The style uses short, low stances that look a lot like what Sumo wrestlers do. It also uses a lot of kata. It is the Karate style with the most kata, with 94. Students are told to put together the moves from the kata as they practise self-defense.

3. Goju-ryu

If you’ve seen The Karate Kid, you’ve already seen Goju-ryu in action. This is the way Daniel learns to fight from the fictional character Mr. Miyagi.

The style is based on Okinawan Karate, which was heavily influenced by Chinese Kung Fu and martial arts hundreds of years ago. A Chinese martial art called Fujian White Crane is also a big part of it.

The real Chojun Miyagi, who started the Goju-ryu style of Karate around 1930, was the model for his character.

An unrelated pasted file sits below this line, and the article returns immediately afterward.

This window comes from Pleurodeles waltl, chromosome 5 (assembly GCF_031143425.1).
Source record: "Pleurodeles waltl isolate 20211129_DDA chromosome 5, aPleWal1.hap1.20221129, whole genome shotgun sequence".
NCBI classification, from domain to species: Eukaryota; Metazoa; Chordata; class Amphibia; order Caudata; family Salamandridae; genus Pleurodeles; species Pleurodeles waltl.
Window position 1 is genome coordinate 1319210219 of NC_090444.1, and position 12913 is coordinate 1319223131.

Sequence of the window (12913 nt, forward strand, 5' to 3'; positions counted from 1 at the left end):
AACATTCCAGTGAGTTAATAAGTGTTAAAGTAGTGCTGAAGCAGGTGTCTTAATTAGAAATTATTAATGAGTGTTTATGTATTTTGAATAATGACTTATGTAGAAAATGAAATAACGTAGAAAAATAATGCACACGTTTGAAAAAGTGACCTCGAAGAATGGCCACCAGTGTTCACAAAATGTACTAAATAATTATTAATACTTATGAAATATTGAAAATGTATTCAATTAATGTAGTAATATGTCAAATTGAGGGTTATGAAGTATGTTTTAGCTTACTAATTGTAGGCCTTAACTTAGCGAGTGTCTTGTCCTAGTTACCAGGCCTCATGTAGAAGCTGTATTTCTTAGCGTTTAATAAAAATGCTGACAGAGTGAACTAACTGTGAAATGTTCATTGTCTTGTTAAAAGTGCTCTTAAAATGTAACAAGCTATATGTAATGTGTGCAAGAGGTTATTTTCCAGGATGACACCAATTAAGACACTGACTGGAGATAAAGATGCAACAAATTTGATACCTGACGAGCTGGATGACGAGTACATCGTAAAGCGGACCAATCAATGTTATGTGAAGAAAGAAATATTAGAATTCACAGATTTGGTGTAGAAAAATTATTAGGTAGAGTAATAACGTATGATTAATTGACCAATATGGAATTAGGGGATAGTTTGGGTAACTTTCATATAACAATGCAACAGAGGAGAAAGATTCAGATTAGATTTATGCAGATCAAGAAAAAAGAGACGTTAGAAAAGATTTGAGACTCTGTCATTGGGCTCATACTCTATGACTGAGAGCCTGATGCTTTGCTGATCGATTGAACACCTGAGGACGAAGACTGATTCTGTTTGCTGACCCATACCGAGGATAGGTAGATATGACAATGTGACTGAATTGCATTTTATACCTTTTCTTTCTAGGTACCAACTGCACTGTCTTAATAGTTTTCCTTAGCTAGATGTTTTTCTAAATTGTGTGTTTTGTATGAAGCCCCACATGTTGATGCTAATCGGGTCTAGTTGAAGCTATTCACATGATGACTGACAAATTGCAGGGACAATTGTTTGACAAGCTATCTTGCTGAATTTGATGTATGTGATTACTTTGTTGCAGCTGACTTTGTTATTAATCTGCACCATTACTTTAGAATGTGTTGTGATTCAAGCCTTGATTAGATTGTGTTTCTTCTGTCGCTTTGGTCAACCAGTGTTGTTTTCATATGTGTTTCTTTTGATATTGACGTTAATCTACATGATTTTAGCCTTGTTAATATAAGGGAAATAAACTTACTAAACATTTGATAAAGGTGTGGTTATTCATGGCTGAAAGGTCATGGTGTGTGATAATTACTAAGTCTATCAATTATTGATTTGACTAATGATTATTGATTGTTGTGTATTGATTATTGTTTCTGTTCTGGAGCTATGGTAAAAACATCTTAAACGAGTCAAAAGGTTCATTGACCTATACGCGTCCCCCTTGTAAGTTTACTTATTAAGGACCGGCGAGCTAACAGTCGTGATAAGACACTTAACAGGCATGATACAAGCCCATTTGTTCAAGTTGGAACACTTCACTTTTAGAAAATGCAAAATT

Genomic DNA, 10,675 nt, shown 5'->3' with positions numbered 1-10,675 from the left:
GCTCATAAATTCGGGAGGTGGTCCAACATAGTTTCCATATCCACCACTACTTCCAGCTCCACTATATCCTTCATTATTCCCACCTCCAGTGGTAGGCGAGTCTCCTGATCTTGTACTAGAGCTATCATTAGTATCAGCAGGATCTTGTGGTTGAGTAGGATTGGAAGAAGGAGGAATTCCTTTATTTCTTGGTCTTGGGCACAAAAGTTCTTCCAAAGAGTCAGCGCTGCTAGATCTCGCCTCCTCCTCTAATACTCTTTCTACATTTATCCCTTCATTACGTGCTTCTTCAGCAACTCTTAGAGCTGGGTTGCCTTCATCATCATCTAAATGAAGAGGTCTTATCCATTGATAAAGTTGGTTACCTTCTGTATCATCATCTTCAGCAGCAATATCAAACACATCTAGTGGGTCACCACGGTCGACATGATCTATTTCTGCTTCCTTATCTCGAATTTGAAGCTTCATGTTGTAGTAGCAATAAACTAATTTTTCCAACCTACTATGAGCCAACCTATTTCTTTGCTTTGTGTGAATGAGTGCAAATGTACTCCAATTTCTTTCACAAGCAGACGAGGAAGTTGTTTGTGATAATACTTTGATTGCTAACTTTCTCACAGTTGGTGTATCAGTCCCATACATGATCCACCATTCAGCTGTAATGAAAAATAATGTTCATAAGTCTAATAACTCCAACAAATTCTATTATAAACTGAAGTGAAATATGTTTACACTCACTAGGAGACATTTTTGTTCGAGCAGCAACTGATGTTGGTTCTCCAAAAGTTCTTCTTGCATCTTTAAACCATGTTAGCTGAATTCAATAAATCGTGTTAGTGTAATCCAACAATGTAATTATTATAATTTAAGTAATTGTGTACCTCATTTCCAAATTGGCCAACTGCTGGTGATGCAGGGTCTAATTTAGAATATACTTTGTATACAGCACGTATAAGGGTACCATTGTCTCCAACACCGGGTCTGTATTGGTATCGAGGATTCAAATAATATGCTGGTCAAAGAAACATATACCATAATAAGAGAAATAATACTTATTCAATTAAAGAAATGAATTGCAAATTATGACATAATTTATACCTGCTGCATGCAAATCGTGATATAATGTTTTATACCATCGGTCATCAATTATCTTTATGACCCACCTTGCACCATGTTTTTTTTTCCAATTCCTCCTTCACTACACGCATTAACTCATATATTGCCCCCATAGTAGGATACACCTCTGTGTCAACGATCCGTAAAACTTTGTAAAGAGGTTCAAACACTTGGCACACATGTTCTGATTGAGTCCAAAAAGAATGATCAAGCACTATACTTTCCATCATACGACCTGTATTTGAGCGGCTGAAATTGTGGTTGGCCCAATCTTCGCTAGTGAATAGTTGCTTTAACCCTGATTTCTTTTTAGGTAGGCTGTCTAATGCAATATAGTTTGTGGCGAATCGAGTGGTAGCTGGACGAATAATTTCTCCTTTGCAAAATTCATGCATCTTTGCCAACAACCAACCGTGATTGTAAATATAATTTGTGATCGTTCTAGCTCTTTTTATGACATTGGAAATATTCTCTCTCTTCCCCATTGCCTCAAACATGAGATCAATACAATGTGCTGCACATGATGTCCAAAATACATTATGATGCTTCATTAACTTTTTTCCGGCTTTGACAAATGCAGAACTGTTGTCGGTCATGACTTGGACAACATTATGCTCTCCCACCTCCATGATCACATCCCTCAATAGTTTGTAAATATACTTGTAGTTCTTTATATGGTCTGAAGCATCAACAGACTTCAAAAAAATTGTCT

The name of the art shows that the style is a more balanced mix of hard and soft techniques. In Japanese, “Goju” means “hard-soft” in English.

Shotokan Karate moves very straight, but many Goju-ryu moves are more circular. (“Wax on, wax off.”)

Only 12 kata are used in this style, and the stances are deep and natural.

4. Wado-ryu

Hironori Otsuka started Wado-ryu, which means “the way of harmony” in Japanese. He did this in 1939. Harmony and peace of mind are given a lot of attention.

Most styles of Karate focus on strong attacks, but in Wado, the goal is to avoid getting hit. Students learn how to move their bodies to avoid or lessen the effects of blows. They also learn how to use blows as a counterattack.

Wado is different from most other Karate styles because it also uses Jujitsu moves like joint locks and throws. Most of the positions are natural, and each student learns 15 kata.

How do you say Ryu in Japanese?